Photo by diannehope on Morgue File.
Here we are with installment three of our Geographical-Theology treatment. I actually never meant for there to be any sequels to the first post, but God has led me onward and upward.
Our next stop, much to the chagrin and protest of Jonah, is a place near and dear to the Assyrians (but not many others, Jonah chief amongst them!), a place called Nineveh. Nineveh was, in Jonah’s day, the capital city of the mighty Assyrian Empire.
Assyria was the world-power at that time. The Assyrians were known for their brutality in war. They were (as most were in that day and time) a warrior culture. This is not to say they were all a bunch of Neanderthals or meat-heads; but, they were known for their prowess in battle and war—and they were more than willing, and capable, of living up to that well-fought, much-earned distinction.
Jonah was certainly not alone in his extreme dislike for the Assyrians. There would not have been many eyes filled with tears the day the Assyrians bit the proverbial dust. Many hated them. Probably because they had warred against, defeated and conquered almost everyone on the map. People hated them because they feared them. Some hated them because they were jealous of their success and victories. Some hated them for their brutality and methods of warfare and exile.
Like many kingdoms of that day, the Assyrians not only set out to fight against you and defeat you on the field of battle. Having done so, they wanted to exile your inhabitants. They wanted to conquer the land in more than just military victory. They wanted to truly own you. They wanted the victory to be complete and total.
In fact, the Bible gives to us the two-pronged exilic strategy of the Assyrians. We find this two-part approach to the exiling of a foreign conquered nation in 2 Kings 17.
The first prong of the strategy (after the defeat of the other nation of course) was to remove key inhabitants from their native land and redistribute them throughout the Assyrian Empire.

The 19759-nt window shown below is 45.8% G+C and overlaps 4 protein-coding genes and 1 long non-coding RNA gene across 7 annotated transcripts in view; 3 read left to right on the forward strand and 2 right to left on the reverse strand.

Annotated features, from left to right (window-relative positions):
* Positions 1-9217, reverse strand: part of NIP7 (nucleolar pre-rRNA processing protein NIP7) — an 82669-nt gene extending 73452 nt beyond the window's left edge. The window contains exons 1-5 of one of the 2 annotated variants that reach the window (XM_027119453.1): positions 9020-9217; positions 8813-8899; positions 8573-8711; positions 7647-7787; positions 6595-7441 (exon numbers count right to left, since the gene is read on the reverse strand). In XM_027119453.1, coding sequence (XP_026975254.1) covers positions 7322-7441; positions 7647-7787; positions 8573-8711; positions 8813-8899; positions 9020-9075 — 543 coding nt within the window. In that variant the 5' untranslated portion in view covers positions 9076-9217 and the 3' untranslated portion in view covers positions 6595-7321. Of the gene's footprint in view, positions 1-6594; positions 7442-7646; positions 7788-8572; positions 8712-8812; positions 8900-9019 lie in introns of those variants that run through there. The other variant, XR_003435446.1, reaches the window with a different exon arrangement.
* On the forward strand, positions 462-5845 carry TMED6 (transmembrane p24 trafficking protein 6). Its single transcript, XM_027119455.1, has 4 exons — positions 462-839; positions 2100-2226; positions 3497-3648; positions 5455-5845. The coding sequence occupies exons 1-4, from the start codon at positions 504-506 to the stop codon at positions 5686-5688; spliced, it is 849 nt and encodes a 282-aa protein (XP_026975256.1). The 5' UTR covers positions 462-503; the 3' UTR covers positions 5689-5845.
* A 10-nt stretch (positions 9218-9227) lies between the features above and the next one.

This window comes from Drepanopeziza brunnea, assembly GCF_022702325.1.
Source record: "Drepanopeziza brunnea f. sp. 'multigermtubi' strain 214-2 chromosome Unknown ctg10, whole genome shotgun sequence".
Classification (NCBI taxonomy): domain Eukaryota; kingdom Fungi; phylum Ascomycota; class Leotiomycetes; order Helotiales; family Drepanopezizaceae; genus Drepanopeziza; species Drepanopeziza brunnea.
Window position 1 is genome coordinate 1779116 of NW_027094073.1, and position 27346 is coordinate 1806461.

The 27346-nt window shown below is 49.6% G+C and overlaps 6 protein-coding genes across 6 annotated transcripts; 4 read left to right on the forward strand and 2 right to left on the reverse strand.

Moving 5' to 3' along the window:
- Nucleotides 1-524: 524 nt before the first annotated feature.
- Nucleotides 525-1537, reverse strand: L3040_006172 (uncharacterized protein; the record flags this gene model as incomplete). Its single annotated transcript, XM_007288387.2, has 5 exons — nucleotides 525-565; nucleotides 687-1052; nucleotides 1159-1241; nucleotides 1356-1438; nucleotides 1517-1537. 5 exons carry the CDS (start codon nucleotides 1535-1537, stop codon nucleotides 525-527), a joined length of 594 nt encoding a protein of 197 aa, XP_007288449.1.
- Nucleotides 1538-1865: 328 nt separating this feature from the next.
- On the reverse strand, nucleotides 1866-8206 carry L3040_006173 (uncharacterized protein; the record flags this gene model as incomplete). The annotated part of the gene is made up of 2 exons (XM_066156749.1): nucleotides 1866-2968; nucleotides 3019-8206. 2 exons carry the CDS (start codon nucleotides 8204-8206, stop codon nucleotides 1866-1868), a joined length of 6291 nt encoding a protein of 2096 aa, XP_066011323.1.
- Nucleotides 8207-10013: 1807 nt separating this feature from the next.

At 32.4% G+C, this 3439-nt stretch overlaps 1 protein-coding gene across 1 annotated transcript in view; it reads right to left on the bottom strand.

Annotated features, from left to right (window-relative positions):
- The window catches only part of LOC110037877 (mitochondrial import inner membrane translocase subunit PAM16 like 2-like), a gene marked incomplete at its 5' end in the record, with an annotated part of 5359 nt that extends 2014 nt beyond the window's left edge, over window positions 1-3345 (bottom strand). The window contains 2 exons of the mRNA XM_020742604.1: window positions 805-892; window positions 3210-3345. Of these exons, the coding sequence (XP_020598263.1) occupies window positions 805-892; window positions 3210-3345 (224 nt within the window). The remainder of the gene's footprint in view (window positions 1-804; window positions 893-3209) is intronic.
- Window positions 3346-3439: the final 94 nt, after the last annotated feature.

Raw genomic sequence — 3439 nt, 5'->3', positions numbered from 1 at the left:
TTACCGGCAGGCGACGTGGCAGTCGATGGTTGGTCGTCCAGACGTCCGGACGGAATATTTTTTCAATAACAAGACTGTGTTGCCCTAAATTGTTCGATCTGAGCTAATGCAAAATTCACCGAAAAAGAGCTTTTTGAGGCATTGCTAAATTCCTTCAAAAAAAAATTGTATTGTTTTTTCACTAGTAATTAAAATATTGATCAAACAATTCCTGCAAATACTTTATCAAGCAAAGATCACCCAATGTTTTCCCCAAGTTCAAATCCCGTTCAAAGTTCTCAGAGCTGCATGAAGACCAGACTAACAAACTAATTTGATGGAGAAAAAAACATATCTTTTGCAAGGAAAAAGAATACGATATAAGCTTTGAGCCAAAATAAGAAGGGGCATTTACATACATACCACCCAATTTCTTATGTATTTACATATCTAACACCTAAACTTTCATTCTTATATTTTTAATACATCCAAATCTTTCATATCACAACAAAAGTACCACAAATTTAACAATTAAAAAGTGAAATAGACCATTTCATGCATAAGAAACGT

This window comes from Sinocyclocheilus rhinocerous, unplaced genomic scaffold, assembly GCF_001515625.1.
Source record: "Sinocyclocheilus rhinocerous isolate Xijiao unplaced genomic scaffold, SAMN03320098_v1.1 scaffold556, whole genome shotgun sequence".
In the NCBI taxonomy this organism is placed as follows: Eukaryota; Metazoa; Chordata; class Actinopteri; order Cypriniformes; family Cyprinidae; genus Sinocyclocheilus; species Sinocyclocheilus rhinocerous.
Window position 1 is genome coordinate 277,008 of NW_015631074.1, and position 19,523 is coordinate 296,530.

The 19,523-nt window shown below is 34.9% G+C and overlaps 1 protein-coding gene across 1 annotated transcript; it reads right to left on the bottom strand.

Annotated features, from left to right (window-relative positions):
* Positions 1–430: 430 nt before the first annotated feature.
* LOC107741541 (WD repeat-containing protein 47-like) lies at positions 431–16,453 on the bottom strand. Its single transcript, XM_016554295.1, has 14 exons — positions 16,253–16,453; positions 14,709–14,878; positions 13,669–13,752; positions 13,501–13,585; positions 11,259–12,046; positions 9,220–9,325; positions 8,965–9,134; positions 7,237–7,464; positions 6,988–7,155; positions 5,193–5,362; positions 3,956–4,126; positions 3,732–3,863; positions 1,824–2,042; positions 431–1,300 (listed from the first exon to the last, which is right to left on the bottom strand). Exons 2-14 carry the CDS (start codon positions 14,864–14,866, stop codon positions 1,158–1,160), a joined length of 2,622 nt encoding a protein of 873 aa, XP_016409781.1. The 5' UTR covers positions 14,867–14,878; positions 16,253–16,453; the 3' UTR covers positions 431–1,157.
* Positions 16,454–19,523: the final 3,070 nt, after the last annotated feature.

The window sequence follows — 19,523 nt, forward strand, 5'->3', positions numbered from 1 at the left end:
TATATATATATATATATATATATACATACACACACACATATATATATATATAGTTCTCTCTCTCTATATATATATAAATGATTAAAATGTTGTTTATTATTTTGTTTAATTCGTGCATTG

In the ninth year of Hoshea, the king of Assyria captured Samaria, and he carried the Israelites away to Assyria and placed them in Halah, and on the Habor, the river of Gozan, and in the cities of the Medes. (2 Ks. 17.6)
The second prong of the strategy was to repopulate the conquered, recently vacated nation with peoples from other parts of the Assyrian Empire.
And the king of Assyria brought people from Babylon, Cuthah, Avva, Hamath, and Sepharvaim, and placed them in the cities of Samaria instead of the people of Israel. And they took possession of Samaria and lived in its cities. (2 Ks. 17.24)
So they did to Israel. All this occurred around 722/21 BC. The exact dating of Jonah is debated among Evangelical scholars (and other as well). Some place the prophet and his book in the early to mid 8th century (i.e. 700s BC). Others place it later, anywhere up to the 3rd century BC.
Whichever date one chooses (or one in between), what is clear from the opening chapter of Jonah is two pivotal points: 1. God called Jonah to go to Nineveh and preach judgment and repentance to them; and 2. Jonah rebelled against said call of God and ran as far and fast away from Nineveh as he possibly could!
Nineveh, quite obviously, was not a destination Jonah had in mind. It was a place he had no desire to visit. If God had called him to prophesy in Jerusalem? Okay. In Jericho? No problem. In Samaria? Sure thing.